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I’m Your Neighbor Books: Immigration Children’s Literature

IYN-Web-Banner-2If you are a frequent Classroom Bookshelf reader, you have likely noticed that over the past year we have posted a range of entries about books that reflect the immigrant and refugee experience. This week’s Monday post was devoted to two books: La Frontera and Dreamers. Last spring, we wrote entries on The Night Diary, Escape from Aleppo, Global Literature to Teach Global Understanding, and Islandborn. Last fall and winter, we wrote about Wishtree and Chef Roy Choi and the Street Food Remix. We have other titles in store for the months ahead.

Over the summer, I met Kirsten Cappy, creator of the I’m You’re Neighbor Project. The mission? “Welcoming immigrants, refugees, and migrants as neighbors through the sharing of children’s literature and other stories.” Classroom Bookshelf readers may be interested in the books Kristen has curated as part of this project. Perhaps your school is interested in inviting the “Welcoming Library” to your community? Or, you can use the book list to expand your collection. Or, you can order labels for the spines of books you already have, to make your classroom or school library more neighbor-friendly.

Mary Ann Cappiello About Mary Ann Cappiello

Mary Ann is a professor of language and literacy at Lesley University. A former public school language arts and humanities teacher, she is a passionate advocate for and commentator on children’s books. Mary Ann is the co-author of Teaching with Text Sets (2013) and Teaching to Complexity (2015) and Text Sets in Action: Pathways Through Content Area Literacy (Stenhouse, 2021). She has been a guest on public radio and a consultant to public television. From 2015-2018, Mary Ann was a member of the National Council of Teachers of English's Orbis Pictus Award for Outstanding Nonfiction (K-8) Committee, serving two years as chair.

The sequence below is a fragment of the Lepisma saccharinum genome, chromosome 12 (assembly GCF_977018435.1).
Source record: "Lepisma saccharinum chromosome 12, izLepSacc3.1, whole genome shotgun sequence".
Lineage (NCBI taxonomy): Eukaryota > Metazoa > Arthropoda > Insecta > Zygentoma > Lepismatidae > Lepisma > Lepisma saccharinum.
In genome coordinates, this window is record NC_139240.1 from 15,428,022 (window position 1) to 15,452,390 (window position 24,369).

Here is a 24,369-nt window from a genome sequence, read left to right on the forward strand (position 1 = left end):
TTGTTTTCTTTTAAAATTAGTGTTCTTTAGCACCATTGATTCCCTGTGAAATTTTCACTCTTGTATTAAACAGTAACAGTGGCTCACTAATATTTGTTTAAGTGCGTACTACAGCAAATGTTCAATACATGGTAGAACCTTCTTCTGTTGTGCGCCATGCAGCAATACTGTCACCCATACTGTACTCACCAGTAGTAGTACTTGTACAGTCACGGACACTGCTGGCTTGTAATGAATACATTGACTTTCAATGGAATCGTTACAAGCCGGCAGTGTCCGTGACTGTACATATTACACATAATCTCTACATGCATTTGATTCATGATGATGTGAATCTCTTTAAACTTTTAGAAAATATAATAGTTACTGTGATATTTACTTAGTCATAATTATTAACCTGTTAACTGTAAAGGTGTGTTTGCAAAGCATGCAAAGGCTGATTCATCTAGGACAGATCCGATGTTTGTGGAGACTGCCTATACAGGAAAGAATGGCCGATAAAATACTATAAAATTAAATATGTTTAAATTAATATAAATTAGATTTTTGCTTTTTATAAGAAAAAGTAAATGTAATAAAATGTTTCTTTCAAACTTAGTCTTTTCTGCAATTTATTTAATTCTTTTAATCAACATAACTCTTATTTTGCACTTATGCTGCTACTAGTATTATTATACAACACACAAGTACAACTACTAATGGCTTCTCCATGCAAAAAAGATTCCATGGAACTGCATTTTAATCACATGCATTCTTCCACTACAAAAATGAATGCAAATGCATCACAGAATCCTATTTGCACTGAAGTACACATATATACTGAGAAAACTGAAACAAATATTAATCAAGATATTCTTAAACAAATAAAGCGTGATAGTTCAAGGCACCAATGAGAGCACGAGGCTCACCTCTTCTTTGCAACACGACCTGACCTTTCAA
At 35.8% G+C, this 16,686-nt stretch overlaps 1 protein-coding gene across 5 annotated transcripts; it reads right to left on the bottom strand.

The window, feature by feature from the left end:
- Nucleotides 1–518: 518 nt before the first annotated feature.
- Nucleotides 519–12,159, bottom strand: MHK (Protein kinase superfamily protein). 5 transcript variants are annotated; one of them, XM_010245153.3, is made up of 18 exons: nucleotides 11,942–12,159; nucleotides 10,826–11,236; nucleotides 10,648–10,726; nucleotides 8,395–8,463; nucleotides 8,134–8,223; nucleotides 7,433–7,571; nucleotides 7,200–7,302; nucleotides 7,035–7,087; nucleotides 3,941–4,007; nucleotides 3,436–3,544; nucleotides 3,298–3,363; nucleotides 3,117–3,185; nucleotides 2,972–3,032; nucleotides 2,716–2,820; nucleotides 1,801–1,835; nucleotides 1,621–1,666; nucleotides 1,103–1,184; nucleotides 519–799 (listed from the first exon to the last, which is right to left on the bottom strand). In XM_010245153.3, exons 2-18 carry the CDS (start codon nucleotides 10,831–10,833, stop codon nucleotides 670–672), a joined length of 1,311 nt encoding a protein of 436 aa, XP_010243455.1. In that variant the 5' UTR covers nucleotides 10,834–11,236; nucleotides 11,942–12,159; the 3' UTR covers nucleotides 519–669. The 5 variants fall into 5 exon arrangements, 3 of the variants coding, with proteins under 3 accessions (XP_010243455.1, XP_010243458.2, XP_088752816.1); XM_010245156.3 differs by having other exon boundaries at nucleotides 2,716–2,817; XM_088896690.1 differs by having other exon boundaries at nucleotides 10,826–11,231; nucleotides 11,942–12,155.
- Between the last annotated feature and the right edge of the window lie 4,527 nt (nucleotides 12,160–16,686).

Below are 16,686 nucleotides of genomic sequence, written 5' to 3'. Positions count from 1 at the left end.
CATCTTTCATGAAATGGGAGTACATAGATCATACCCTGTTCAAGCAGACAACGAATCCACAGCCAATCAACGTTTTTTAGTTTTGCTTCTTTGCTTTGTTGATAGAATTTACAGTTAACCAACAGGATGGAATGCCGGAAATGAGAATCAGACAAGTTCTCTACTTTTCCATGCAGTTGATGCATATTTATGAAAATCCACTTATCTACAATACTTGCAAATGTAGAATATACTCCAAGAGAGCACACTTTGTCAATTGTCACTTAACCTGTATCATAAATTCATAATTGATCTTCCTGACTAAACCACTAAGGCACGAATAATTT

1. Susan Savory says

    I’m so pleased that you are highlighting the remarkable I’m Your Neighbor project, but feel compelled to tell you that the founder’s name is actually Kirsten Cappy, not Kristen. An easy mistake to make –

  2. Thanks for featuring I’m Your Neighbor and the power of immigration kidlit to create a culture of welcoming.

    The WELCOMING LIBRARY is a pop-up community conversation about immigration.That conversation is driven by a collection of acclaimed immigration-themed picture books and their embedded discussion questions.The collection, its pop-up display unit, and programming and educational tools, packs into a crate and travels between schools, libraries, and community centers in a given region.

    THE RESULTS OF THE PILOT Welcoming Library has been very encouraging:
    67% inspired by the book or project to be actively welcoming in their communities.
    100% saw similarities between the book’s family and their own.
    100% want to read more books like these.